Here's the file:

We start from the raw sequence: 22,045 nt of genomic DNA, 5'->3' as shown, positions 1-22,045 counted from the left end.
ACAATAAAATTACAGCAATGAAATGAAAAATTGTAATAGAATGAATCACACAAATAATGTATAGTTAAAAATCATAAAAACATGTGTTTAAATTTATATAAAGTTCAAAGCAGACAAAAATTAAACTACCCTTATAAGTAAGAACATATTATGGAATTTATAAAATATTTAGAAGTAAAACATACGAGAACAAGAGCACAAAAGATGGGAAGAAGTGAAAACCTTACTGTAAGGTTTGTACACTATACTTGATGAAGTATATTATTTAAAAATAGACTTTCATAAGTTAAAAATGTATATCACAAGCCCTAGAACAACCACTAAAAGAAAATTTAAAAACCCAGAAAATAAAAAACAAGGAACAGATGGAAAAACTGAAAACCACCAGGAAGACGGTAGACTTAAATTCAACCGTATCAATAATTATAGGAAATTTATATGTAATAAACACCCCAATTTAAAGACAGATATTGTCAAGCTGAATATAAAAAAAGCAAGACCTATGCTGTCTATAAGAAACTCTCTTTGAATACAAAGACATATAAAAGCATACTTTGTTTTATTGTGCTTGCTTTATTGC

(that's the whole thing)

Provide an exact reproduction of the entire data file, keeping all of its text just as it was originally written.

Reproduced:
We start from the raw sequence: 22,045 nt of genomic DNA, 5'->3' as shown, positions 1-22,045 counted from the left end.
ACAATAAAATTACAGCAATGAAATGAAAAATTGTAATAGAATGAATCACACAAATAATGTATAGTTAAAAATCATAAAAACATGTGTTTAAATTTATATAAAGTTCAAAGCAGACAAAAATTAAACTACCCTTATAAGTAAGAACATATTATGGAATTTATAAAATATTTAGAAGTAAAACATACGAGAACAAGAGCACAAAAGATGGGAAGAAGTGAAAACCTTACTGTAAGGTTTGTACACTATACTTGATGAAGTATATTATTTAAAAATAGACTTTCATAAGTTAAAAATGTATATCACAAGCCCTAGAACAACCACTAAAAGAAAATTTAAAAACCCAGAAAATAAAAAACAAGGAACAGATGGAAAAACTGAAAACCACCAGGAAGACGGTAGACTTAAATTCAACCGTATCAATAATTATAGGAAATTTATATGTAATAAACACCCCAATTTAAAGACAGATATTGTCAAGCTGAATATAAAAAAAGCAAGACCTATGCTGTCTATAAGAAACTCTCTTTGAATACAAAGACATATAAAAGCATACTTTGTTTTATTGTGCTTGCTTTATTGC